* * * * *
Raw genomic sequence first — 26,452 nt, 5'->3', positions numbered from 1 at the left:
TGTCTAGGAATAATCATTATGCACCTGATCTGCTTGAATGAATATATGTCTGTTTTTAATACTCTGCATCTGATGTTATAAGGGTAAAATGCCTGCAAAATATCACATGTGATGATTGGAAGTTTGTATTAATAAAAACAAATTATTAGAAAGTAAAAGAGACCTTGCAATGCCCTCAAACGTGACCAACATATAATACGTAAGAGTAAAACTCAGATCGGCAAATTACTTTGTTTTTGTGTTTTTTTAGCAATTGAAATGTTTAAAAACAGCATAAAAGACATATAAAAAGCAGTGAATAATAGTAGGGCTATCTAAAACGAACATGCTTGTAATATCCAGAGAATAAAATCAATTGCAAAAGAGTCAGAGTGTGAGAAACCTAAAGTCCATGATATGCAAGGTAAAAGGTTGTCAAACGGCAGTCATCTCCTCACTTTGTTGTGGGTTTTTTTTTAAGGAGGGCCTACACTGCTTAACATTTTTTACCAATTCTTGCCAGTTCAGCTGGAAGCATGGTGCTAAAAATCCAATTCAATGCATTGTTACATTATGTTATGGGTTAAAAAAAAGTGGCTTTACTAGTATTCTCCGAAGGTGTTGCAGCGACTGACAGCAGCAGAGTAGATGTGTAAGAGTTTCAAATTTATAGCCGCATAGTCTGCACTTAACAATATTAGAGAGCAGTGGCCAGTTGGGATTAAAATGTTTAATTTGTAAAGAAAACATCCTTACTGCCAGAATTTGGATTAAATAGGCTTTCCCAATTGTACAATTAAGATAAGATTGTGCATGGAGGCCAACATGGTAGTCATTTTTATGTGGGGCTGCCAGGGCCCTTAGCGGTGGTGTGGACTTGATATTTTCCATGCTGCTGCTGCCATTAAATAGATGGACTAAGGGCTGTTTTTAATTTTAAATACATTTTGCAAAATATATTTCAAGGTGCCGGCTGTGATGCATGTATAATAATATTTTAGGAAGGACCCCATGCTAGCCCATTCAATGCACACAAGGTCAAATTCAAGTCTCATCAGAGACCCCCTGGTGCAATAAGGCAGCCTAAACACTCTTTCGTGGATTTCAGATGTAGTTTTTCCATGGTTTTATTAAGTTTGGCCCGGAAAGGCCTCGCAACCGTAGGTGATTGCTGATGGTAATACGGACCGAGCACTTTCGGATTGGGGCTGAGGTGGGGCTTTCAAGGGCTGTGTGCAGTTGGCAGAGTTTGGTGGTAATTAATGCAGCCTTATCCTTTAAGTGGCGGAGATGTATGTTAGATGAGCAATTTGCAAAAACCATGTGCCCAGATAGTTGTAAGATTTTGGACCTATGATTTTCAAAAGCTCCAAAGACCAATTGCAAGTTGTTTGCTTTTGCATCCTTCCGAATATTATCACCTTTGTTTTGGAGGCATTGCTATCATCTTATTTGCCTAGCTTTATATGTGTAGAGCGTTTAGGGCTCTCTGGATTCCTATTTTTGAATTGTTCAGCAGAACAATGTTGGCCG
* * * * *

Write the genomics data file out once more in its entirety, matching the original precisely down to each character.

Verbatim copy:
Raw genomic sequence first — 26,452 nt, 5'->3', positions numbered from 1 at the left:
TGTCTAGGAATAATCATTATGCACCTGATCTGCTTGAATGAATATATGTCTGTTTTTAATACTCTGCATCTGATGTTATAAGGGTAAAATGCCTGCAAAATATCACATGTGATGATTGGAAGTTTGTATTAATAAAAACAAATTATTAGAAAGTAAAAGAGACCTTGCAATGCCCTCAAACGTGACCAACATATAATACGTAAGAGTAAAACTCAGATCGGCAAATTACTTTGTTTTTGTGTTTTTTTAGCAATTGAAATGTTTAAAAACAGCATAAAAGACATATAAAAAGCAGTGAATAATAGTAGGGCTATCTAAAACGAACATGCTTGTAATATCCAGAGAATAAAATCAATTGCAAAAGAGTCAGAGTGTGAGAAACCTAAAGTCCATGATATGCAAGGTAAAAGGTTGTCAAACGGCAGTCATCTCCTCACTTTGTTGTGGGTTTTTTTTTAAGGAGGGCCTACACTGCTTAACATTTTTTACCAATTCTTGCCAGTTCAGCTGGAAGCATGGTGCTAAAAATCCAATTCAATGCATTGTTACATTATGTTATGGGTTAAAAAAAAGTGGCTTTACTAGTATTCTCCGAAGGTGTTGCAGCGACTGACAGCAGCAGAGTAGATGTGTAAGAGTTTCAAATTTATAGCCGCATAGTCTGCACTTAACAATATTAGAGAGCAGTGGCCAGTTGGGATTAAAATGTTTAATTTGTAAAGAAAACATCCTTACTGCCAGAATTTGGATTAAATAGGCTTTCCCAATTGTACAATTAAGATAAGATTGTGCATGGAGGCCAACATGGTAGTCATTTTTATGTGGGGCTGCCAGGGCCCTTAGCGGTGGTGTGGACTTGATATTTTCCATGCTGCTGCTGCCATTAAATAGATGGACTAAGGGCTGTTTTTAATTTTAAATACATTTTGCAAAATATATTTCAAGGTGCCGGCTGTGATGCATGTATAATAATATTTTAGGAAGGACCCCATGCTAGCCCATTCAATGCACACAAGGTCAAATTCAAGTCTCATCAGAGACCCCCTGGTGCAATAAGGCAGCCTAAACACTCTTTCGTGGATTTCAGATGTAGTTTTTCCATGGTTTTATTAAGTTTGGCCCGGAAAGGCCTCGCAACCGTAGGTGATTGCTGATGGTAATACGGACCGAGCACTTTCGGATTGGGGCTGAGGTGGGGCTTTCAAGGGCTGTGTGCAGTTGGCAGAGTTTGGTGGTAATTAATGCAGCCTTATCCTTTAAGTGGCGGAGATGTATGTTAGATGAGCAATTTGCAAAAACCATGTGCCCAGATAGTTGTAAGATTTTGGACCTATGATTTTCAAAAGCTCCAAAGACCAATTGCAAGTTGTTTGCTTTTGCATCCTTCCGAATATTATCACCTTTGTTTTGGAGGCATTGCTATCATCTTATTTGCCTAGCTTTATATGTGTAGAGCGTTTAGGGCTCTCTGGATTCCTATTTTTGAATTGTTCAGCAGAACAATGTTGGCCG